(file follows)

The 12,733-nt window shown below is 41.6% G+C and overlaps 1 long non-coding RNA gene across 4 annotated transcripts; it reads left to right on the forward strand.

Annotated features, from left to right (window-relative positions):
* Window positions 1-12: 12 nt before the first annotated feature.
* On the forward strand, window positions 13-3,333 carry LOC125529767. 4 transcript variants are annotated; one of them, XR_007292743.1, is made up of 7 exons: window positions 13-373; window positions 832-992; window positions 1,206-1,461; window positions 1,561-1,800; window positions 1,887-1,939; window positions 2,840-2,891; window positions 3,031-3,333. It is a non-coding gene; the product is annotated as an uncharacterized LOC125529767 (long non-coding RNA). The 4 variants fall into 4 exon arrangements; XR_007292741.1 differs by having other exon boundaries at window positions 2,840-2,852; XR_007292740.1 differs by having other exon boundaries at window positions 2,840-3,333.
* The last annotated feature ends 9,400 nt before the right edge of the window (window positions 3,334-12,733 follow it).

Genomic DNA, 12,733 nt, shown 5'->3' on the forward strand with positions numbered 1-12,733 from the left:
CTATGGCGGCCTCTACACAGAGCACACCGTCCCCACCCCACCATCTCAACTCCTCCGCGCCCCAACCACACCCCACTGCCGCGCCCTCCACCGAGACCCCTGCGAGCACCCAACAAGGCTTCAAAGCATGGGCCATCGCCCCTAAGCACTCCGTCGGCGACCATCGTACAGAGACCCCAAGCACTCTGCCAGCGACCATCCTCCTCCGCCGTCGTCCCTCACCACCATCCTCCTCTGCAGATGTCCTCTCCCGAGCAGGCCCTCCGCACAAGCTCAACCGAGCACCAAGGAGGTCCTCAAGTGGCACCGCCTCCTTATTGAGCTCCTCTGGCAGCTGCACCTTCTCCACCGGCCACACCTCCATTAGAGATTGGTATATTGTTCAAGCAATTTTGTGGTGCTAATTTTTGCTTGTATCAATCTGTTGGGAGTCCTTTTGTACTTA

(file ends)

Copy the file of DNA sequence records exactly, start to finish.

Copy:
The 12,733-nt window shown below is 41.6% G+C and overlaps 1 long non-coding RNA gene across 4 annotated transcripts; it reads left to right on the forward strand.

Annotated features, from left to right (window-relative positions):
* Window positions 1-12: 12 nt before the first annotated feature.
* On the forward strand, window positions 13-3,333 carry LOC125529767. 4 transcript variants are annotated; one of them, XR_007292743.1, is made up of 7 exons: window positions 13-373; window positions 832-992; window positions 1,206-1,461; window positions 1,561-1,800; window positions 1,887-1,939; window positions 2,840-2,891; window positions 3,031-3,333. It is a non-coding gene; the product is annotated as an uncharacterized LOC125529767 (long non-coding RNA). The 4 variants fall into 4 exon arrangements; XR_007292741.1 differs by having other exon boundaries at window positions 2,840-2,852; XR_007292740.1 differs by having other exon boundaries at window positions 2,840-3,333.
* The last annotated feature ends 9,400 nt before the right edge of the window (window positions 3,334-12,733 follow it).

Genomic DNA, 12,733 nt, shown 5'->3' on the forward strand with positions numbered 1-12,733 from the left:
CTATGGCGGCCTCTACACAGAGCACACCGTCCCCACCCCACCATCTCAACTCCTCCGCGCCCCAACCACACCCCACTGCCGCGCCCTCCACCGAGACCCCTGCGAGCACCCAACAAGGCTTCAAAGCATGGGCCATCGCCCCTAAGCACTCCGTCGGCGACCATCGTACAGAGACCCCAAGCACTCTGCCAGCGACCATCCTCCTCCGCCGTCGTCCCTCACCACCATCCTCCTCTGCAGATGTCCTCTCCCGAGCAGGCCCTCCGCACAAGCTCAACCGAGCACCAAGGAGGTCCTCAAGTGGCACCGCCTCCTTATTGAGCTCCTCTGGCAGCTGCACCTTCTCCACCGGCCACACCTCCATTAGAGATTGGTATATTGTTCAAGCAATTTTGTGGTGCTAATTTTTGCTTGTATCAATCTGTTGGGAGTCCTTTTGTACTTA